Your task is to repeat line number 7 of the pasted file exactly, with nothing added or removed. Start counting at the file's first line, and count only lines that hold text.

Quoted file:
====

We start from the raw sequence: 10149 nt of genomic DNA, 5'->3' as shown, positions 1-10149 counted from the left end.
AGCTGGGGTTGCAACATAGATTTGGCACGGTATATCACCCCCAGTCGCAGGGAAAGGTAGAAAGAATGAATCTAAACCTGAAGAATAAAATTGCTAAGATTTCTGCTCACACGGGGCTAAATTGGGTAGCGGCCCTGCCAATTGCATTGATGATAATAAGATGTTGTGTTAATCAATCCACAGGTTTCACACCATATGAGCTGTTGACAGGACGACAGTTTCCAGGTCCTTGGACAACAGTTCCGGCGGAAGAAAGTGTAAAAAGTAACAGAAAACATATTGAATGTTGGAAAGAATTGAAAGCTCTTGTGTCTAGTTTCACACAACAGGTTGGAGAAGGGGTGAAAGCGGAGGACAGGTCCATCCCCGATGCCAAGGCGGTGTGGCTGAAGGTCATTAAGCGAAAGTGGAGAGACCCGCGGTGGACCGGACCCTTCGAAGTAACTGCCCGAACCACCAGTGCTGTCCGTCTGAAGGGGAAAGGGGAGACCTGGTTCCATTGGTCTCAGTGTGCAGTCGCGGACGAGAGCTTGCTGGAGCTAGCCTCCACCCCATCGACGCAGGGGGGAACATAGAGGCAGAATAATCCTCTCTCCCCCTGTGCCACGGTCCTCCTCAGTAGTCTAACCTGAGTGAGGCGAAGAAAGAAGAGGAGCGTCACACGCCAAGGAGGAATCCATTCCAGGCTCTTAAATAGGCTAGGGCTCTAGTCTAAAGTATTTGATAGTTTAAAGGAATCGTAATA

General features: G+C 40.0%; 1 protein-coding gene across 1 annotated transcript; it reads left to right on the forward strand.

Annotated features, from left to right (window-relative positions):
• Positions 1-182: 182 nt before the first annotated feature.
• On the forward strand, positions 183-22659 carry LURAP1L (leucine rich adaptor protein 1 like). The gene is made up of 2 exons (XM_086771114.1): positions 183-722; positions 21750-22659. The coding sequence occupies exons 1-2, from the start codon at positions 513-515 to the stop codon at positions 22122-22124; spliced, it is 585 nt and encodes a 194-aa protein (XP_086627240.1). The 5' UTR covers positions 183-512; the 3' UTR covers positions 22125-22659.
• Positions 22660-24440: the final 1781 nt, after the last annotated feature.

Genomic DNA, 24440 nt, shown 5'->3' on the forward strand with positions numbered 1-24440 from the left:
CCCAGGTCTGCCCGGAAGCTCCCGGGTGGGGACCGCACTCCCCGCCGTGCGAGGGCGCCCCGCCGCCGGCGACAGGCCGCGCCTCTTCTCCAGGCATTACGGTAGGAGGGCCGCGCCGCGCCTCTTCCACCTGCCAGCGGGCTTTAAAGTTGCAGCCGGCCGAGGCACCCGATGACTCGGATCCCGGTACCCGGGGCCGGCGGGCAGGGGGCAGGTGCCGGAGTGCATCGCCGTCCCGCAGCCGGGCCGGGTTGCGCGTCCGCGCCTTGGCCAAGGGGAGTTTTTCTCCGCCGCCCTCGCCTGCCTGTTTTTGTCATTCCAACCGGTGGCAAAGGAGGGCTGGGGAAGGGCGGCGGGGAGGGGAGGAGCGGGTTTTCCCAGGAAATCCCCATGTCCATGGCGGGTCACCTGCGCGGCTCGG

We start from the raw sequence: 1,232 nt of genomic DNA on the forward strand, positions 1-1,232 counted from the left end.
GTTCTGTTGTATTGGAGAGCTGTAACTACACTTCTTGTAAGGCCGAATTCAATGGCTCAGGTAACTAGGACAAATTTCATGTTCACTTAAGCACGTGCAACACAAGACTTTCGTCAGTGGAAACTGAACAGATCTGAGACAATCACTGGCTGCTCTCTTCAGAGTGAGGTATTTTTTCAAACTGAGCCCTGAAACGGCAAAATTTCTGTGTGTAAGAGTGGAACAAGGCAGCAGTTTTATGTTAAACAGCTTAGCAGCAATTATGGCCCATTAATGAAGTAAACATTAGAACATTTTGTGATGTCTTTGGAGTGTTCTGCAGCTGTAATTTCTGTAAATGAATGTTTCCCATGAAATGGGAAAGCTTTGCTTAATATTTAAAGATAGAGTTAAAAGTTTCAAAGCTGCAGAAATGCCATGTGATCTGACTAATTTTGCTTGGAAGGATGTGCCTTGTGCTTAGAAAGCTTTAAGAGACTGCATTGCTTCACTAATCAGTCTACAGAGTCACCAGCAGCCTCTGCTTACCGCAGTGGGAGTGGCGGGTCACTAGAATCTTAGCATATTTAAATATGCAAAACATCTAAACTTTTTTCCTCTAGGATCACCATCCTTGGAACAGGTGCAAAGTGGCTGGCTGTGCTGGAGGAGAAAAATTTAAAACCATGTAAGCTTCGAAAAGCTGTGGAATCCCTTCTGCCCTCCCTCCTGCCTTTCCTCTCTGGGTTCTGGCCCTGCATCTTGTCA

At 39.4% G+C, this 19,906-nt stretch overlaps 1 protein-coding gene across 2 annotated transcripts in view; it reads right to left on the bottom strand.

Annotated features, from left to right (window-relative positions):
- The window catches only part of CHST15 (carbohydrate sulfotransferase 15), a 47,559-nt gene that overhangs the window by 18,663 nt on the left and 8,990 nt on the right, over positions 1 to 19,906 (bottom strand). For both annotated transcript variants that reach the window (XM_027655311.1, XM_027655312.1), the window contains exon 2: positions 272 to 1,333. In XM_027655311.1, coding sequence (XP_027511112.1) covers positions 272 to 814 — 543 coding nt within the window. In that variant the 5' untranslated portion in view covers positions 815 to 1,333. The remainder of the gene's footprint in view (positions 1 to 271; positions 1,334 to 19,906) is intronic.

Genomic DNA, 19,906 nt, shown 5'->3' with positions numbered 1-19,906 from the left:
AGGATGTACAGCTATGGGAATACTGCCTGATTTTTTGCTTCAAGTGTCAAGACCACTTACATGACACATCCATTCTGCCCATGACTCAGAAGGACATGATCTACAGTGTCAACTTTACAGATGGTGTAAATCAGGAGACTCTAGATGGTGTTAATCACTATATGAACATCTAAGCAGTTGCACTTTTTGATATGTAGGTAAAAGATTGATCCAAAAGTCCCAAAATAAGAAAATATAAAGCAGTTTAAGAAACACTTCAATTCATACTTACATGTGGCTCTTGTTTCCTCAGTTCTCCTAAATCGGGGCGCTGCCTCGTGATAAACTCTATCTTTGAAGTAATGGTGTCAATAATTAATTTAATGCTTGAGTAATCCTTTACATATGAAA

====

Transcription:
• Positions 22660-24440: the final 1781 nt, after the last annotated feature.